3.Among at-risk populations without clinical or subclinical disease, development of subclinical inflammation on ultrasound or magnetic resonance imaging (MRI) should be considered as a study endpoint.

Among individuals at risk for RA with musculoskeletal symptoms, subclinical synovitis on ultrasound may have an effect on clinical decision-making.
4.Among at-risk populations with clinical arthritis (palindromic rheumatism or undifferentiated arthritis), study endpoints should include disease remission (on/off therapy).
5.Core and emerging risk factors, based on current clinical evidence, should be assessed in a population-specific manner.

Core risk factors for asymptomatic at-risk RA include genetic risk factors and serum anticitrullinated protein antibodies (ACPA); for musculoskeletal symptoms without arthritis and early clinical arthritis they include genetic markers, ACPA/rheumatoid factor, subclinical inflammation on imaging, and clinical symptoms (eg, joint tenderness and early morning stiffness).
6.In future clinical trials and longitudinal studies, risk factors should be assessed at baseline and repeated based on the intervention and population being studied.
7.Clinical trials have primarily focused on the prevention of clinical arthritis or RA. Future trials should also assess the ability of the intervention to modify specific risk factors and the risk for progression to RA.
8.In patients with early clinical arthritis, such as synovitis, drug intervention may alter progression to RA and improve the outcome of RA therapy.

However, there is no evidence regarding the association between drug interventions and delayed disease progression among at-risk individuals without clinical arthritis.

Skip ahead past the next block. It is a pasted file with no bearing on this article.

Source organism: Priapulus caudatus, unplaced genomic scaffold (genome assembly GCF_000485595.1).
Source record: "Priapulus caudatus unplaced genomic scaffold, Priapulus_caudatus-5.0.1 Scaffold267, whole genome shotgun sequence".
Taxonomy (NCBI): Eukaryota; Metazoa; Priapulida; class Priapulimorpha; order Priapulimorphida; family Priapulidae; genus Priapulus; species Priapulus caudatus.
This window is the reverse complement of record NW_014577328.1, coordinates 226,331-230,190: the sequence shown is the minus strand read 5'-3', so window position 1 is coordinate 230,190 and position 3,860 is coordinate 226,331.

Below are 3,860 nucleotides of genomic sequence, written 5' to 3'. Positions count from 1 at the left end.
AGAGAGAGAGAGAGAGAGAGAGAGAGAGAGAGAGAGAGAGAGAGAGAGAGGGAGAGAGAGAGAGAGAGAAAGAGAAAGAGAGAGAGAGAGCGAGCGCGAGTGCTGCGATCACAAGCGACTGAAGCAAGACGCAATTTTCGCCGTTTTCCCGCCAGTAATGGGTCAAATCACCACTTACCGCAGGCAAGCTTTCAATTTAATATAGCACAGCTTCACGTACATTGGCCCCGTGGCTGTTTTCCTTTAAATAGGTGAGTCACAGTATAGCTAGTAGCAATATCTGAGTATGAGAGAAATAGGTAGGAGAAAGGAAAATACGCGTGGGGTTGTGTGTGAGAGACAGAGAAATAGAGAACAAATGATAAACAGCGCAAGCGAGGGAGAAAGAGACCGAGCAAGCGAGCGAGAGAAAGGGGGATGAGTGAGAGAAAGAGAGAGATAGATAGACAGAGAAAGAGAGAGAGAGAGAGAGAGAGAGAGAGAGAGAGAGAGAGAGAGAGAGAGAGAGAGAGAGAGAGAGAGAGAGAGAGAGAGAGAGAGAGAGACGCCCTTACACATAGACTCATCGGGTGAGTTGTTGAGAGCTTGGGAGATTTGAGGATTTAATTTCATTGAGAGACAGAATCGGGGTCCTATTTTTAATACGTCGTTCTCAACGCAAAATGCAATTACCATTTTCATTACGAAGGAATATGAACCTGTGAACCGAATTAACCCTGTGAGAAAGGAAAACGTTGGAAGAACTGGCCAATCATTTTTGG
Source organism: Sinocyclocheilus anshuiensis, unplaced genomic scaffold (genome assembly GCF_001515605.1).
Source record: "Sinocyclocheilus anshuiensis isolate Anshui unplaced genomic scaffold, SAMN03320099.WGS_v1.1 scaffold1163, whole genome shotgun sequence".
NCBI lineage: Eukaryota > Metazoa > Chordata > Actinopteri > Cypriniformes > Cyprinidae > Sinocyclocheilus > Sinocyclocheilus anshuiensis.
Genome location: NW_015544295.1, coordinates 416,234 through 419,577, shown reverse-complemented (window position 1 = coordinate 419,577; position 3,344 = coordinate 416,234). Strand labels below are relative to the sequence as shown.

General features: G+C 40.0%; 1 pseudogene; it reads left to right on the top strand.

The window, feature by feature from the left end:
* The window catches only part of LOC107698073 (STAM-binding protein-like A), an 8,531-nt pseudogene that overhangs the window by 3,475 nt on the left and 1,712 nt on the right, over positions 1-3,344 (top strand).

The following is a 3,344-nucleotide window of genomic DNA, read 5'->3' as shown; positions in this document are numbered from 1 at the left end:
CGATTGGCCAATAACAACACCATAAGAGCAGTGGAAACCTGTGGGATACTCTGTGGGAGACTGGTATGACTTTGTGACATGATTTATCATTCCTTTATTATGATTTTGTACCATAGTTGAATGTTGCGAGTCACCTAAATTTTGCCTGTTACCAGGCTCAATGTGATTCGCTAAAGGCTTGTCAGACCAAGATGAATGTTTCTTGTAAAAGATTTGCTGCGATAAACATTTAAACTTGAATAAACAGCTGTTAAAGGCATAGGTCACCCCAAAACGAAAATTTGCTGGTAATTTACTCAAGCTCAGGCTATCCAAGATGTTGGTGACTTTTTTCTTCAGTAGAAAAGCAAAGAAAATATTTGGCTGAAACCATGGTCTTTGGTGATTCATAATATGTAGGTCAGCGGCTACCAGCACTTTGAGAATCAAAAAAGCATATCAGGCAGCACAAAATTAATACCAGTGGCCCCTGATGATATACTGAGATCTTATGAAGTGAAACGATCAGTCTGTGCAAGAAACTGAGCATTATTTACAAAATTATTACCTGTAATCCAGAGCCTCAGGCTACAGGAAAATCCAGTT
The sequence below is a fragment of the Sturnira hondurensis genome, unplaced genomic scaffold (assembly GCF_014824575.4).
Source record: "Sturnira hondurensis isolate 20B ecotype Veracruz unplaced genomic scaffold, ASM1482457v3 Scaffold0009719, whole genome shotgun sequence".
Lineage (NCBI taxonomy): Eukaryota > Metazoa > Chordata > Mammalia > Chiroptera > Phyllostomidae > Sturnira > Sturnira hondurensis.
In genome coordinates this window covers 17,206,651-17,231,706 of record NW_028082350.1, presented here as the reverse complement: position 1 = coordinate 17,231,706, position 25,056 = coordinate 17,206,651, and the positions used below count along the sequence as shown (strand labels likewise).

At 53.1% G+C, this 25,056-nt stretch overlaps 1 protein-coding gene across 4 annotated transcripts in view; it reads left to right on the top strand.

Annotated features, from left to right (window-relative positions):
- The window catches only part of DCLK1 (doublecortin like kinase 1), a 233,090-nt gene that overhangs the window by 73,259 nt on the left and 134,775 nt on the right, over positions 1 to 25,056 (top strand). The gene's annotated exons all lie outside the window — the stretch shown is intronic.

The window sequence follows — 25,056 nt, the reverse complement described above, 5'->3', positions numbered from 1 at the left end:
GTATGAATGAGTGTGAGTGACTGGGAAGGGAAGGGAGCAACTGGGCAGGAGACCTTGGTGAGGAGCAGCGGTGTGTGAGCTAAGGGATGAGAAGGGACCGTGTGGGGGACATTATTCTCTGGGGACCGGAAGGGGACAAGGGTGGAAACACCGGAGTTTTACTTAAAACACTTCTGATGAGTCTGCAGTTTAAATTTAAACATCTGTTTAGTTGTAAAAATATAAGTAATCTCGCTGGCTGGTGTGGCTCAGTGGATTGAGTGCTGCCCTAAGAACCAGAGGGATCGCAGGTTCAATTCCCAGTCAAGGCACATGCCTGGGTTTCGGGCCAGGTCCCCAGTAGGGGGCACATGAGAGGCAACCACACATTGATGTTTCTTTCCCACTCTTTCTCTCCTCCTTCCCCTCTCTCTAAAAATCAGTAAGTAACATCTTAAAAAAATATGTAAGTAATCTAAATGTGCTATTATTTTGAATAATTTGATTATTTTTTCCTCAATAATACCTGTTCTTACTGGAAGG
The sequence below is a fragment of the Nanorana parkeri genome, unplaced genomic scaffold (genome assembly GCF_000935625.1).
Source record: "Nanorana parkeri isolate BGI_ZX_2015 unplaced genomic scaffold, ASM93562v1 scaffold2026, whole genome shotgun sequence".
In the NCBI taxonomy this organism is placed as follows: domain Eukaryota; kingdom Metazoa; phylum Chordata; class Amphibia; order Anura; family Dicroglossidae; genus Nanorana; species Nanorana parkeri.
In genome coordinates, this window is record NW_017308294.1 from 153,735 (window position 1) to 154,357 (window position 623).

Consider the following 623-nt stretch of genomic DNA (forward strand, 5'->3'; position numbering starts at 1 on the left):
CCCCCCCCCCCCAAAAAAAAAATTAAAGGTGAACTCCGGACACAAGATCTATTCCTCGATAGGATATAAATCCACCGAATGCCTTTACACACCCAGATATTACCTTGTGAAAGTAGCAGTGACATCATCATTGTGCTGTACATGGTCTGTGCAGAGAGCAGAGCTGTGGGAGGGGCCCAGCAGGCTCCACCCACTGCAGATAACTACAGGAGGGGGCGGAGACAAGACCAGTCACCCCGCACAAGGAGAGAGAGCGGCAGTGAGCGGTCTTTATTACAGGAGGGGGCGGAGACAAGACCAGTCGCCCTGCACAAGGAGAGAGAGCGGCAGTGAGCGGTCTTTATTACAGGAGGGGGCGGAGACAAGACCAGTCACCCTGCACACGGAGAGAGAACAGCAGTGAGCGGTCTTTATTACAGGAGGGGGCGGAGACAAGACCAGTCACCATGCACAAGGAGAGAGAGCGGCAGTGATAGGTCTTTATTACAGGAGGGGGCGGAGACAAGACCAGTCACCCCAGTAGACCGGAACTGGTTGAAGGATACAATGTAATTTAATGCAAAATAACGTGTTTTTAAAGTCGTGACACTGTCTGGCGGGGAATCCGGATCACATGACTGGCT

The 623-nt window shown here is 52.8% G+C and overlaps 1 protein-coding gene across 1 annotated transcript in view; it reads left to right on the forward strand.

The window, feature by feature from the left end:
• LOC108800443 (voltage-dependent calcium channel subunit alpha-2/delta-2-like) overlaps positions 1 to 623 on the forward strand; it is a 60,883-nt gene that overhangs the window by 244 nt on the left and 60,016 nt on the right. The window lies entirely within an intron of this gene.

9.Individuals participating in clinical trials and observational studies should be informed about their risk of developing RA using an individually tailored approach. This may be useful in promoting participation and engagement in future studies.
10.An individual’s knowledge about their risk of developing RA may inform their decision to participate in clinical trials and observational studies.

The research agenda developed by the taskforce identifies key questions that should be addressed by future clinical trials and observational studies. These questions center around identifying clinical trial participants, defining study endpoints, assessing risk factors for RA, developing standard methodologies, and discussing risk with potential trial participants.

“The overarching principle and 10 points to consider set out a broad framework, which covers the key areas for conducting clinical trials and studies in at-risk individuals,” the authors concluded, “These statements should help [harmonize] the datasets produced by future studies and facilitate collaboration in this important area. They should also improve the validity of individual trials and studies, [optimizing] outputs from hard to recruit populations, which often require unique patient cohorts and infrastructure. It is hoped that this guidance will help [galvanize] future collaborative efforts in studies of at-risk individuals and RA prevention.”

Disclosures: Some study authors declared affiliations with biotech, pharmaceutical, and/or device companies. Please see the original reference for a full list of disclosures.


Mankia, K, Siddle HJ, Kerschbaumer A, et al. EULAR points to consider for conducting clinical trials and observational studies in individuals at risk of rheumatoid arthritis. Ann Rheum Dis. Published online August 6, 2021. doi:10.1136/annrheumdis-2021-220884